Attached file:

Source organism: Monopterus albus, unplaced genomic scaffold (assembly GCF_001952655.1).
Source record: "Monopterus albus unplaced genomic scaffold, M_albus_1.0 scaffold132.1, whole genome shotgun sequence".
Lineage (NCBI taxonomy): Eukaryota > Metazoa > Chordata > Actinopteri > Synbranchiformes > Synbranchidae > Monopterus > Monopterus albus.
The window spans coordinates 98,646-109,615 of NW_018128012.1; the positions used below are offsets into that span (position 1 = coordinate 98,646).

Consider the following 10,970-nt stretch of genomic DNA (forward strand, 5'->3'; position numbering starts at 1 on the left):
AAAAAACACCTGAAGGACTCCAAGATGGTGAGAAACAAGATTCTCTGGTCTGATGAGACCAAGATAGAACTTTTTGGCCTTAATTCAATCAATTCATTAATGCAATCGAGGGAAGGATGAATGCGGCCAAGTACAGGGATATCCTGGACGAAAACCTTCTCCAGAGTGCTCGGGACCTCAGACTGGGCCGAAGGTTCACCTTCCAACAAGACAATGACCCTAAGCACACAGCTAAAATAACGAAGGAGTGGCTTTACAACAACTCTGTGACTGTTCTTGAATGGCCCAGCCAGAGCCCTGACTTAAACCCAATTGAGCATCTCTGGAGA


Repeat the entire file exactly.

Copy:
Source organism: Monopterus albus, unplaced genomic scaffold (assembly GCF_001952655.1).
Source record: "Monopterus albus unplaced genomic scaffold, M_albus_1.0 scaffold132.1, whole genome shotgun sequence".
Lineage (NCBI taxonomy): Eukaryota > Metazoa > Chordata > Actinopteri > Synbranchiformes > Synbranchidae > Monopterus > Monopterus albus.
The window spans coordinates 98,646-109,615 of NW_018128012.1; the positions used below are offsets into that span (position 1 = coordinate 98,646).

Consider the following 10,970-nt stretch of genomic DNA (forward strand, 5'->3'; position numbering starts at 1 on the left):
AAAAAACACCTGAAGGACTCCAAGATGGTGAGAAACAAGATTCTCTGGTCTGATGAGACCAAGATAGAACTTTTTGGCCTTAATTCAATCAATTCATTAATGCAATCGAGGGAAGGATGAATGCGGCCAAGTACAGGGATATCCTGGACGAAAACCTTCTCCAGAGTGCTCGGGACCTCAGACTGGGCCGAAGGTTCACCTTCCAACAAGACAATGACCCTAAGCACACAGCTAAAATAACGAAGGAGTGGCTTTACAACAACTCTGTGACTGTTCTTGAATGGCCCAGCCAGAGCCCTGACTTAAACCCAATTGAGCATCTCTGGAGA